Another witness in aggravation was a State informant who had previously been convicted for his part in a drug sale in September of 1977. The informant, William Warren, testified that in September he sold an ounce of cocaine to the same agents who had bought later from Sugano. He testified that he obtained cocaine from Sugano and another person.
Defendant Sugano testified in mitigation. He admitted his participation in both the October sale, for which he had been charged, and the September sale testified to by Warren. He also testified that he was a senior student at Roosevelt University and was having difficulty meeting his expenses. He was attending school through a combination of scholarship aid and his employment as a taxi driver in Chicago. He stated that he became involved in the narcotics business solely to raise sufficient funds to complete his last semester of school. He expressed extreme regret for his conduct. Sugano had no prior record. He introduced, in support of his testimony, two letters attesting to his good character from reputable persons in his home community and at the university.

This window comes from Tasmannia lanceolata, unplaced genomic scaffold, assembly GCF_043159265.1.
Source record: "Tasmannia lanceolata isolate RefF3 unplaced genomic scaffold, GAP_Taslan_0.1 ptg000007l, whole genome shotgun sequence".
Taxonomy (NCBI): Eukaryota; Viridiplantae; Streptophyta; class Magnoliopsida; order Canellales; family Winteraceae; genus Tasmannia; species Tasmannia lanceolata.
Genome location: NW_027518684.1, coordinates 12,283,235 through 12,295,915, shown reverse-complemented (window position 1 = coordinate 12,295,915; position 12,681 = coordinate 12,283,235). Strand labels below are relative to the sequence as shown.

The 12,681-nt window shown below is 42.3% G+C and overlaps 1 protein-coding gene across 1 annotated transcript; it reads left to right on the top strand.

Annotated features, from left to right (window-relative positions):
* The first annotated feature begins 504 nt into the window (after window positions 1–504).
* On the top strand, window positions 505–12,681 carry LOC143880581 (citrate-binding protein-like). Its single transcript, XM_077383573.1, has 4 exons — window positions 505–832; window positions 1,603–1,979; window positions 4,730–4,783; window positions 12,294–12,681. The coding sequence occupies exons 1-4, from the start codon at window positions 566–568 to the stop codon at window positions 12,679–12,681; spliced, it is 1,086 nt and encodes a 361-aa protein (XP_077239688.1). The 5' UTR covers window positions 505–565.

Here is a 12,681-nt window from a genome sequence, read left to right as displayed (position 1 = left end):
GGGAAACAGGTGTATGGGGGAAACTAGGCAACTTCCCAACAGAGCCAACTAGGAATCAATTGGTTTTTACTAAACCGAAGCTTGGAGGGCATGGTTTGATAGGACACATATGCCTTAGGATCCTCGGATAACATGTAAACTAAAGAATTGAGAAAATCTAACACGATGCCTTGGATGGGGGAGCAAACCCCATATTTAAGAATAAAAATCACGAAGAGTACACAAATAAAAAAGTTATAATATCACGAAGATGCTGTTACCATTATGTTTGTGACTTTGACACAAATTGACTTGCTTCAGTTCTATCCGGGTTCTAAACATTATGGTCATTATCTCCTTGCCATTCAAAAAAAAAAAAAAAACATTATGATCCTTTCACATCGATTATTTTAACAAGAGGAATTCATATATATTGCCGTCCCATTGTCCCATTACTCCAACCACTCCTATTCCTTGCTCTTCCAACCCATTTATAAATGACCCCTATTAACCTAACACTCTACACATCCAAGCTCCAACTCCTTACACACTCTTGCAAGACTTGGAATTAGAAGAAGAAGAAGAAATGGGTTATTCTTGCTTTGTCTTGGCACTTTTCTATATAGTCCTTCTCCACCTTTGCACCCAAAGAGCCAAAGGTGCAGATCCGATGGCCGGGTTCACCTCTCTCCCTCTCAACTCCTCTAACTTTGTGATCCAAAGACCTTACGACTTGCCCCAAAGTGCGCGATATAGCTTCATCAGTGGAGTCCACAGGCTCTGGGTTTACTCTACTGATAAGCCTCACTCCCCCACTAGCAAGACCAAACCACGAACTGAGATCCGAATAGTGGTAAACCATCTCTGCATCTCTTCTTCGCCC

After the trial court had heard the evidence presented at the sentencing hearing, he sentenced Sugano to a minimum term for the offense of sale of less than one ounce of a controlled substance, being cocaine (of not more than 3 years in prison, as we have noted previously). In fixing this punishment, the court noted the quantity of the drug involved, the business-like manner of the sale, and the fact that the defendant's motive was profit only. The court also noted that what was involved in the case was not a casual amount of narcotics, but rather a sizeable amount with intent to supply more in the future. On the basis of these considerations, the court denied probation.